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The human advisor is still needed in the non-life insurance industry

By February 23, 2021April 13th, 2022No Comments

As the title of the article suggests, here are some statistics on why we believe the human intermediary will always remain integral to an insurance transaction process… 

  • Across property and casualty, 44.2% of business is transacted through intermediaries 
  • Diving deeper, specifically for commercial lines, intermediaries accounted for 70.8% of commercial property and casualty net premiums written

These are not numbers we made up and is according to a publication by the Insurance Information Institute, a U.S. industry association.  

Say first. This is a U.S. research but we believe it is quite representative.

It seems, even with the rise of the D2C (direct to consumer) approach and new distribution channels via aggregator sites, that the intermediaries remain resilient. 

And rightfully so.

We wrote a commentary sharing how an Intermediary’s role is highly valuable, especially in the complex world of non-life insurance. 

Here we look at how the entire ecosystem can work collaboratively by leveraging technology to supercharge an intermediary.

Cost of distribution 

The rise of the D2C and aggregator sites have no doubt posed threats to the industry; price pressure has created lower margins – potentially commoditising insurance products. 

It is therefore something on everyone’s mind on how the cost of distribution can be lowered. 

Streamlining channels, lines of communication and processes with intermediaries is one way more and more insurers and intermediaries are doing. 

The value of the intermediary remains clear for all to see. There is a certain realisation that instead of banging down the D2C wall, building a hybrid approach might be the way to go.

With technology, cost can be saved on several fronts:

  • Onboarding of intermediaries
  • Conflicts and outcomes
  • Business leakage due to lack of visibility to opportunities

Industry regulation

Regulations are arguably, ‘necessary evils’. It is there to protect both the policyholders and the insurer from mismanagement or the gaming of the system. 

It is also a burden that parties in the insurance ecosystem have to bear.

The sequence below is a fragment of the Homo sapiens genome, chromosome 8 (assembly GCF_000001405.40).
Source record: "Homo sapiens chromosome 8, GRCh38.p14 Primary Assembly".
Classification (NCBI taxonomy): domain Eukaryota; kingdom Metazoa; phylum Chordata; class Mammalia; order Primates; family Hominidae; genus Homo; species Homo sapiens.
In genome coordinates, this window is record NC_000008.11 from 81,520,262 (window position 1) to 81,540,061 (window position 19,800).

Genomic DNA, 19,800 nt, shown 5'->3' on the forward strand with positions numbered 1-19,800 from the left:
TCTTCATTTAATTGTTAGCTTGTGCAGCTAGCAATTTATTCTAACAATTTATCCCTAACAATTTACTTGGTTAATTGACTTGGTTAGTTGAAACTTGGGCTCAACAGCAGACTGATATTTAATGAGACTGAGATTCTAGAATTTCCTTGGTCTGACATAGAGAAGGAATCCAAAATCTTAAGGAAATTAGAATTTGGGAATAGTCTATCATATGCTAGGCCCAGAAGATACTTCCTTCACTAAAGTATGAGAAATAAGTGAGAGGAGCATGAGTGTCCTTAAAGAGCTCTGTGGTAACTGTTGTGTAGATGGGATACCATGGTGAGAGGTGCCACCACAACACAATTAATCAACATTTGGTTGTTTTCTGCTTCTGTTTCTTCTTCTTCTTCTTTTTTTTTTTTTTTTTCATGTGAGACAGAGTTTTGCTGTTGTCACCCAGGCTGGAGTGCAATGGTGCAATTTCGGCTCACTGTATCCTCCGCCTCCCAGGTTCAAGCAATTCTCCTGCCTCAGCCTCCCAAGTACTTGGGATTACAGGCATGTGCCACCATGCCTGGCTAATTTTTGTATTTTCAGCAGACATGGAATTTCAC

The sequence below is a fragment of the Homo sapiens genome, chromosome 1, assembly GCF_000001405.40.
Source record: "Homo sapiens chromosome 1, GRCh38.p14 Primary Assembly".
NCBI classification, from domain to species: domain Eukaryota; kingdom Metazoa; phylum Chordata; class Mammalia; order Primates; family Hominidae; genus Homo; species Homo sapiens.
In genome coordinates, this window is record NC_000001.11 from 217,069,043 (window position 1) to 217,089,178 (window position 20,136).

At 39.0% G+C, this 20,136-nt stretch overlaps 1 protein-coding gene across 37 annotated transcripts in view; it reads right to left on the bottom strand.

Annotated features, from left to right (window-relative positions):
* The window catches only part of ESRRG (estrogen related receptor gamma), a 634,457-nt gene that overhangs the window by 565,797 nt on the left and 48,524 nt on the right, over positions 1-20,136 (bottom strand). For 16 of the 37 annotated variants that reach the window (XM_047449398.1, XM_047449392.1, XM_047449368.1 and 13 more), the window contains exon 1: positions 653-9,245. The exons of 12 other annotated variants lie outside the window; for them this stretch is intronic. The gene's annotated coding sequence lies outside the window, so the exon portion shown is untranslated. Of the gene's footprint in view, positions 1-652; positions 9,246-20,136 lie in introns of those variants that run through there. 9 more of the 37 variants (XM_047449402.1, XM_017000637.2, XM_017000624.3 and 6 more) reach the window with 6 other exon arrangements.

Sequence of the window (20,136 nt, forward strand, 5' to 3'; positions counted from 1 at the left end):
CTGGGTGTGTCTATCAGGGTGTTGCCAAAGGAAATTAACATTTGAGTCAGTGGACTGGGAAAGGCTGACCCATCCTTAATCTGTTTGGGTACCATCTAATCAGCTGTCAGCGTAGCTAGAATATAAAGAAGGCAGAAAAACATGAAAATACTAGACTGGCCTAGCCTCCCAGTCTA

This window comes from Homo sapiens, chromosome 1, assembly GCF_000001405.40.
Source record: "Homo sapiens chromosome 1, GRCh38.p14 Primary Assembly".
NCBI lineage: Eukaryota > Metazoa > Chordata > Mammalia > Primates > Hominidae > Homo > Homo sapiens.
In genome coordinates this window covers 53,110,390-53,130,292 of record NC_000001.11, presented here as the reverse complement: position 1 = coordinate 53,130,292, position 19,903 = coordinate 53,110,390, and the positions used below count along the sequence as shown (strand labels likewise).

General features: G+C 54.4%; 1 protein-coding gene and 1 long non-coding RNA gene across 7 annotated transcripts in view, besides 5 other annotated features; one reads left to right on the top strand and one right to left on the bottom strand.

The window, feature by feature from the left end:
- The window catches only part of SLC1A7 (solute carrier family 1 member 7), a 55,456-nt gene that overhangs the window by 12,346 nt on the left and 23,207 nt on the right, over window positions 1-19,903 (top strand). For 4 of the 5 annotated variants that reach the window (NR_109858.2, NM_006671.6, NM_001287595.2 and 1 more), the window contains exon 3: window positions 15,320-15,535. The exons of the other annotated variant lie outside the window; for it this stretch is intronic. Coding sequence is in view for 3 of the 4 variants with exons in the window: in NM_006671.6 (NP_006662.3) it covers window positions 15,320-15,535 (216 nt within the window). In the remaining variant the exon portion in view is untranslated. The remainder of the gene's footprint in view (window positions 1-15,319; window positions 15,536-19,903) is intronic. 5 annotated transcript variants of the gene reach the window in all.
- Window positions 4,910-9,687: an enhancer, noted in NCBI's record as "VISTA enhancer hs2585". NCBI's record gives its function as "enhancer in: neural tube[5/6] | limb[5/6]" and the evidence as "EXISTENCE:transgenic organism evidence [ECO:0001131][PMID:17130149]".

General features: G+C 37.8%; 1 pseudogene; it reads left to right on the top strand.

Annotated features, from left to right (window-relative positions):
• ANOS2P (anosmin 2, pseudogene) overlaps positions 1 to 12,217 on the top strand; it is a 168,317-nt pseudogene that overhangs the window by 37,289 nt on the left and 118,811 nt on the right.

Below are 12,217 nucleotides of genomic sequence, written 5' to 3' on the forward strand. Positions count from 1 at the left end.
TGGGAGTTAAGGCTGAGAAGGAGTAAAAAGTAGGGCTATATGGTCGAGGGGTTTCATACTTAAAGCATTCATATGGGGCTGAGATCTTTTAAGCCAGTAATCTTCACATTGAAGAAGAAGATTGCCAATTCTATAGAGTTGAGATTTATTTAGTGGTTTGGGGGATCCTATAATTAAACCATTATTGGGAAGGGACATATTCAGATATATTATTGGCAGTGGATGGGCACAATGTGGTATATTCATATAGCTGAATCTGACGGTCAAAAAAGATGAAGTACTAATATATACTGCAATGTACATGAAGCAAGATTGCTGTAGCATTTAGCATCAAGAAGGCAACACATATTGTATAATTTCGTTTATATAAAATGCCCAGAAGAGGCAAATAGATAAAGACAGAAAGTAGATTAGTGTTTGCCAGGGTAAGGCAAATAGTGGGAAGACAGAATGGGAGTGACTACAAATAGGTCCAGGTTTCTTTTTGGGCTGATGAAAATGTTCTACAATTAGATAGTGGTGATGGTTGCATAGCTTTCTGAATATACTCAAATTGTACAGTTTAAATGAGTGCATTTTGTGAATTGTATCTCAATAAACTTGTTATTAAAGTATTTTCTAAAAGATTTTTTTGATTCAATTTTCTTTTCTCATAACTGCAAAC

For example, here in Singapore, under the General Insurance Agents’ Registration Regulations, licensed General Insurance agents in Singapore are allowed to represent a maximum of three insurers. This regulation is there to protect the consumer from being mis-sold something.

While there have been many heated debates on this regulation, instead of cursing at it, technology can and should be leveraged to help both insurers, intermediaries and ultimately, the policyholder be more efficient in their roles, while remaining compliant. 

There is no need to thread the line or sidestep the issue. 

This is not a localised situation.

In the UK for example, intermediaries operate in quite a burdensome and many times, expensive regulatory system as well – the cost for some smaller brokerage in the UK to stay compliant has increased by 70% in a three-year period.

And this goes back to the point on cost efficiency.

We believe technology not only serves to ease this burden, it will improve efficiency.

Focus should be placed on helping to optimise the intermediary’s performance

While it would be foolish to take an extreme stance on fully focusing on any single distribution channel, we have observed that the most successful Insurers in the industry have started to adopt a hybrid approach.

We will be just lying to ourselves if we were to say the D2C approach will NEVER work; certain products, predominantly, personal lines, have proven otherwise. 

Similarly, it will not be wise to say that intermediaries can be TOTALLY cut out. The stats we shared at the start of this article already suggested otherwise.

As such, it would seem that efforts need to be placed to optimise the workflow of an intermediary. 

When this is achieved, management of the intermediaries’ performance becomes easier, both on the part of the Insurer and the intermediaries (including Financial Advisory firms) themselves.

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